Iván Díaz is Assistant Professor of Healthcare Policy & Research at Weill Cornell Medical Center. He received his PhD from the University of California, Berkeley and his master's and undergraduate degrees from the National University of Colombia.
Title: Doubly Robust Inference for Targeted Minimum Loss Based Estimation in Randomized Trials with Missing Outcome Data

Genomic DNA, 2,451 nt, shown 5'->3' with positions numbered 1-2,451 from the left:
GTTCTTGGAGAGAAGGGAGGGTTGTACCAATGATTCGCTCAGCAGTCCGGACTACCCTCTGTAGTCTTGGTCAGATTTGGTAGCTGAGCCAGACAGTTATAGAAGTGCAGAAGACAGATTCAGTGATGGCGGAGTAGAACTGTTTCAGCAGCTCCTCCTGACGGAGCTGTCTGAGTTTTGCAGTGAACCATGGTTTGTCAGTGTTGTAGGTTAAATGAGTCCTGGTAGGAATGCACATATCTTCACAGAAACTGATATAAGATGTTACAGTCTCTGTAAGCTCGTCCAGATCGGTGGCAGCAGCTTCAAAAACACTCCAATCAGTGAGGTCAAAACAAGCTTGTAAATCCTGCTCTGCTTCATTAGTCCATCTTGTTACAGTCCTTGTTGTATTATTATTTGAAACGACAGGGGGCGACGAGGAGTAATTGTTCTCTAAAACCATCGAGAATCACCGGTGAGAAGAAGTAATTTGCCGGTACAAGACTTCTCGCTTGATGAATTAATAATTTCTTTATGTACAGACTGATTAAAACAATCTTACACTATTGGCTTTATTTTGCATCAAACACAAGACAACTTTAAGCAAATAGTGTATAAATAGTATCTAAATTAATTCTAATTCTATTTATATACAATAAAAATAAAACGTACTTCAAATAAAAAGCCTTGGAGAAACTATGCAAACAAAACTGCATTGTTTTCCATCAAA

Abstract: Missing outcome data is a crucial threat to the validity of treatment effect estimates from randomized trials. The outcome distributions of participants with missing and observed data are often different, which increases bias. Causal inference methods may aid in reducing the bias and improving efficiency by incorporating baseline variables into the analysis. In particular, doubly robust estimators incorporate two nuisance parameters: the outcome regression and the missingness mechanism (i.e., the probability of missingness conditional on treatment assignment and baseline variables), to adjust for differences in the observed and unobserved groups that can be explained by observed covariates. To consistently estimate the treatment effect, one of these nuisance parameters must be consistently estimated. Traditionally, nuisance parameters are estimated using parametric models, which often precludes consistency, particularly in moderate to high dimensions. Recent research on missing data has focused on data-adaptive estimation to help achieve consistency, but the large sample properties of such methods are poorly understood. In this article we discuss a doubly robust estimator that is consistent and asymptotically normal (CAN) under data-adaptive estimation of the nuisance parameters. We provide a formula for an asymptotically exact confidence interval under minimal assumptions. We show that our proposed estimator has smaller finite-sample bias compared to standard doubly robust estimators. We present a simulation study demonstrating the enhanced performance of our estimators in terms of bias, efficiency, and coverage of the confidence intervals. We present the results of an illustrative example: a randomized, double-blind phase II/III trial of antiretroviral therapy in HIV-infected persons.